The title of the book is taken from Adams’ novel Life, the Universe and Everything (my favorite of the Hitchhiker series) to describe the wretched boredom of immortal being Wowbagger, the Infinitely Prolonged. It’s also a play on Dark Night of the Soul by Saint John of the Cross.

Douglas Adams left his fingerprints all over the fantasy genre. Although Dirk was not a magician, he had magic. Descended from him is a legion of magic-wielding detectives solving crimes around the world. Douglas’ proclamation that “The Gods live!” has become the backbone of more than a few well-known authors. An entire sub-genre of literature is peopled by immortals and gods from various Pantheons.

Douglas Adams got there first and got there laughing.

If you haven’t read “Dirk Gently’s Holistic Detective Agency” and “The Long Dark Tea-Time of the Soul” you should correct that omission as soon as possible. You don’t have to read them in order, but I think they are better that way although each book stands on its own. You’ll love the gods … gods of rain, gods of thunder, gods of every little thing … as they roam the earth, wondering what happened to all their worshipers.

REMINDING ME THERE’S HOPE

You’ve got to hand it to Amazon. They know how to treat a customer. The other day, the DVD I ordered showed as “delivered” to my mailbox, but it wasn’t there. I have no doubt that the post office delivered it. Somewhere. They always deliver mail. Somewhere. Sometimes, we get the mail for everyone on the street. The mail deliverer apparently feels one house or another — we are all the same, aren’t we? Initially, when it was one or two items, we whatever it was to the recipient and they were glad to see it.

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After a while, the volume increased and we became more selective. We didn’t bother to deliver obvious junk mail. Who needs more junk mail? Eventually we began getting mail for everyone on the street, plus stuff from people whose names and addresses no one could not possibly mistake for us. We gave up. Now, we take it all back to the post office. It is their job to sort and deliver mail.

Packages are not their strong suit. Actually, delivering mail isn’t their strong suit, in any form. Considering mail is their entire purpose on earth, it’s a sad commentary of how low USPS has fallen. Nowadays, many small packages disappear. Most of the things I order come from Amazon, so the vanishing stuff are DVDs, books, and other small items. Amazon never makes a fuss about it. They just give me my money back, though today I would have preferred the DVD. They didn’t have another. I hope whoever kept it likes classic movies. Harvey is a good one, and hard to come by.

Today’s notification from Amazon was a welcome reminder that I wrote a book, and that sometimes, someone buys a copy. I have set the price as low as Amazon allows, so a single sale isn’t big bucks. This time, after alerting me earlier in the month that I was going to receive a direct deposit (but they wouldn’t tell me how much), today they actually deposited the money.

amazon payment Jan 2015

Yes, your eyes do not deceive you. It’s a royalty payment. I sold a book. Kindle version.

Someone, somewhere (in this case, I actually know who because she told me) is reading my book. It won’t make me rich, but it does make me happy. And if someone would return the DVD of Harvey, that would renew my faith in humankind.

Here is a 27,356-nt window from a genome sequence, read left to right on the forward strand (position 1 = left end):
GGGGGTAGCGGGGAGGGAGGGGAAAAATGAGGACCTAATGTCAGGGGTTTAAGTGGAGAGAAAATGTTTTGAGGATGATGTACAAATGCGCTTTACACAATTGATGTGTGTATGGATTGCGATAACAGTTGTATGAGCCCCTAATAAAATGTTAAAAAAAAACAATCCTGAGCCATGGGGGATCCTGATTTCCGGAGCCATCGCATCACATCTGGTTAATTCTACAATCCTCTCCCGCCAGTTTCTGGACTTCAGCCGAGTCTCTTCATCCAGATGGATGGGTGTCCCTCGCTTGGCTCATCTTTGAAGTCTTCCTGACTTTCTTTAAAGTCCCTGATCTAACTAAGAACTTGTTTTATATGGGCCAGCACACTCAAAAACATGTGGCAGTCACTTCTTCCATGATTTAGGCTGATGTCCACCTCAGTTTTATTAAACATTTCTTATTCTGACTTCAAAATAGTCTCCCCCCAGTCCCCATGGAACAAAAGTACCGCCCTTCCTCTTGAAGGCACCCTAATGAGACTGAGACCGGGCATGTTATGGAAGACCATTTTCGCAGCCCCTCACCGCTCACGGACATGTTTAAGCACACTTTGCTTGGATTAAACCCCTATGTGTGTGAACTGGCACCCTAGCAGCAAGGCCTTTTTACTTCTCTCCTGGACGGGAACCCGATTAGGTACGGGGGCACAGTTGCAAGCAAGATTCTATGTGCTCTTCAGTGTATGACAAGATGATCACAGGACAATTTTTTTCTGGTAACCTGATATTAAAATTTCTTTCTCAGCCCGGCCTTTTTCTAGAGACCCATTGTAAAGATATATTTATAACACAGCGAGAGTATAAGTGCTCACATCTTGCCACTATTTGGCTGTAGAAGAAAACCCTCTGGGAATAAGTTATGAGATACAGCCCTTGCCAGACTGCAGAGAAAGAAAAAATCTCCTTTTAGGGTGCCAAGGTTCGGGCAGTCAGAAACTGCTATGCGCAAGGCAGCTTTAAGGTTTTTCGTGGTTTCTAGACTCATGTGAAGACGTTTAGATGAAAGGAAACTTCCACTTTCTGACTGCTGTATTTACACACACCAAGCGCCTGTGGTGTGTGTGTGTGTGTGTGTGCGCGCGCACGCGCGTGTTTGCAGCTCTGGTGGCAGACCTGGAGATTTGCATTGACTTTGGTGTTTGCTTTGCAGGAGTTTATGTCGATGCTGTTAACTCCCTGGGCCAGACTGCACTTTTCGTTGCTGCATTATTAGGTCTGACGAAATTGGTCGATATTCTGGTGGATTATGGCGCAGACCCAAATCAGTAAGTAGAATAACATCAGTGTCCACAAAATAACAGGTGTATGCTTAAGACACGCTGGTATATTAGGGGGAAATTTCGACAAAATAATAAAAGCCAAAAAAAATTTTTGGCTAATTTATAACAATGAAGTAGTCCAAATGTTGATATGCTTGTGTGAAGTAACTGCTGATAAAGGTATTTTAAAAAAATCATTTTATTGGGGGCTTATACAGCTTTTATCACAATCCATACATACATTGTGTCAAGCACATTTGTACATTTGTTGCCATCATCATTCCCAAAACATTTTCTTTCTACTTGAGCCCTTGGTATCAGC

DOG BONE SOUP — BETTE STEVENS

DOG BONE SOUP Launch Banner

THE REALITY OF RURAL POVERTY 
A RIPPING GREAT TALE OF GROWING UP AND TRIUMPH OF THE SPIRIT!

DOG BONE SOUP is not only the title of Bette A. Stevens’s debut novel; it ranks high among the paltry meals that the book’s protagonist, Shawn Daniels, wants to forget. Plodding through mounting snow and battling howling winds, Shawn is ready to leave it all behind — living in poverty, Dad’s drinking, life in foster care, the divorce, the bullies….

Travel with Shawn Daniels through the guts and the glory of life. It’s all in DOG BONE SOUP, a Boomer’s coming-of-age saga. Available now at AMAZON.

From the Reviewers

“Dog Bone Soup is the poignant tale of a dysfunctional family struggling to survive in America in the 50s and 60s, when most others were on the crest of a wave. It will make you laugh, it will make you cry. But most of all it will make you glad you read it.” ~ Charlie Bray, founder of the Indietribe

“In Dog Bone Soup, Bette Stevens captures the feeling and images of growing up in hardscrabble times perfectly.” ~ John Clark, librarian and author

DOG BONE SOUP

READ the opening Excerpt from Chapter One right here…

DOG BONE SOUP BW Border 2015The postcard arrived four days before my eighteenth birthday. All I had to do now was sign the final papers and light out for basic training. I could hardly wait to leave this place behind.

There were six of us ready to become soldiers. The other five guys were headed to Fort Dix. Soon as we were inducted, the sergeant who swore us in started calling us a bunch of lily-assed bastards and worse. When the jerk marched the other five guys off, I was happy as hell I wasn’t one of them.

Lieutenant Richards called me into his office. “You’ll be heading out tomorrow, Private Daniels. Here are your tickets.”

We sat in his office and talked about my future with the U.S. Army. Then he handed me a schedule for the next day’s journey and we went over every detail.

“Now let’s get you home so you can get a good night’s sleep before you fly off to serve Uncle Sam, soldier.”